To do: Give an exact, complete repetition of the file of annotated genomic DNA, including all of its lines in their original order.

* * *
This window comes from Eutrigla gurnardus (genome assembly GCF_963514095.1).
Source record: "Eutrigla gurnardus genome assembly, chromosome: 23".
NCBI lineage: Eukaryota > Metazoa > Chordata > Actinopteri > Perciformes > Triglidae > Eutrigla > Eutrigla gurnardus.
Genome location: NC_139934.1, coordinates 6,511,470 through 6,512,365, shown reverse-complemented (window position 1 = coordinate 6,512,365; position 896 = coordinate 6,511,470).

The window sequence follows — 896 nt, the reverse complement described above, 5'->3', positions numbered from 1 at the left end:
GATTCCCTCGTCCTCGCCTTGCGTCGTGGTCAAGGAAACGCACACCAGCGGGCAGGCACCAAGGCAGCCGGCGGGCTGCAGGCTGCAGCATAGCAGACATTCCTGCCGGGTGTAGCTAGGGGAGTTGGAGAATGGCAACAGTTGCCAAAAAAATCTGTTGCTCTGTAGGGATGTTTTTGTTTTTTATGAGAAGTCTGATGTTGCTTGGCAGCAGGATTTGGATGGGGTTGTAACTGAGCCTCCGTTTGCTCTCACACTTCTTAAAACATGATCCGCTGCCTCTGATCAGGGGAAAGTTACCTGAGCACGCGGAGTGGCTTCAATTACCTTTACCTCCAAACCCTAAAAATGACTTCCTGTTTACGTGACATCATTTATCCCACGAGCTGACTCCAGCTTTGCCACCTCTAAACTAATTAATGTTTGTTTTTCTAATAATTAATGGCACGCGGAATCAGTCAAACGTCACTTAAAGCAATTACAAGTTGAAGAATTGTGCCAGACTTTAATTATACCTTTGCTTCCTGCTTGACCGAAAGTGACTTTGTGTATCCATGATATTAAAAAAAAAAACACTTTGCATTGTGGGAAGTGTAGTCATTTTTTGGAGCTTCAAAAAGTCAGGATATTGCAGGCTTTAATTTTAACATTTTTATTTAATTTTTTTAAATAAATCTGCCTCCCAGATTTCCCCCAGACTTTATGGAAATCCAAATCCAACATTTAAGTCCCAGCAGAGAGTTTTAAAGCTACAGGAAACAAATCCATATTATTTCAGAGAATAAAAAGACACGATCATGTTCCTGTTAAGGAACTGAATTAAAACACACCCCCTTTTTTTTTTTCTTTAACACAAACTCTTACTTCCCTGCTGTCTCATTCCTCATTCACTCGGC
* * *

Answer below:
This window comes from Eutrigla gurnardus (genome assembly GCF_963514095.1).
Source record: "Eutrigla gurnardus genome assembly, chromosome: 23".
NCBI lineage: Eukaryota > Metazoa > Chordata > Actinopteri > Perciformes > Triglidae > Eutrigla > Eutrigla gurnardus.
Genome location: NC_139934.1, coordinates 6,511,470 through 6,512,365, shown reverse-complemented (window position 1 = coordinate 6,512,365; position 896 = coordinate 6,511,470).

The window sequence follows — 896 nt, the reverse complement described above, 5'->3', positions numbered from 1 at the left end:
GATTCCCTCGTCCTCGCCTTGCGTCGTGGTCAAGGAAACGCACACCAGCGGGCAGGCACCAAGGCAGCCGGCGGGCTGCAGGCTGCAGCATAGCAGACATTCCTGCCGGGTGTAGCTAGGGGAGTTGGAGAATGGCAACAGTTGCCAAAAAAATCTGTTGCTCTGTAGGGATGTTTTTGTTTTTTATGAGAAGTCTGATGTTGCTTGGCAGCAGGATTTGGATGGGGTTGTAACTGAGCCTCCGTTTGCTCTCACACTTCTTAAAACATGATCCGCTGCCTCTGATCAGGGGAAAGTTACCTGAGCACGCGGAGTGGCTTCAATTACCTTTACCTCCAAACCCTAAAAATGACTTCCTGTTTACGTGACATCATTTATCCCACGAGCTGACTCCAGCTTTGCCACCTCTAAACTAATTAATGTTTGTTTTTCTAATAATTAATGGCACGCGGAATCAGTCAAACGTCACTTAAAGCAATTACAAGTTGAAGAATTGTGCCAGACTTTAATTATACCTTTGCTTCCTGCTTGACCGAAAGTGACTTTGTGTATCCATGATATTAAAAAAAAAAACACTTTGCATTGTGGGAAGTGTAGTCATTTTTTGGAGCTTCAAAAAGTCAGGATATTGCAGGCTTTAATTTTAACATTTTTATTTAATTTTTTTAAATAAATCTGCCTCCCAGATTTCCCCCAGACTTTATGGAAATCCAAATCCAACATTTAAGTCCCAGCAGAGAGTTTTAAAGCTACAGGAAACAAATCCATATTATTTCAGAGAATAAAAAGACACGATCATGTTCCTGTTAAGGAACTGAATTAAAACACACCCCCTTTTTTTTTTTCTTTAACACAAACTCTTACTTCCCTGCTGTCTCATTCCTCATTCACTCGGC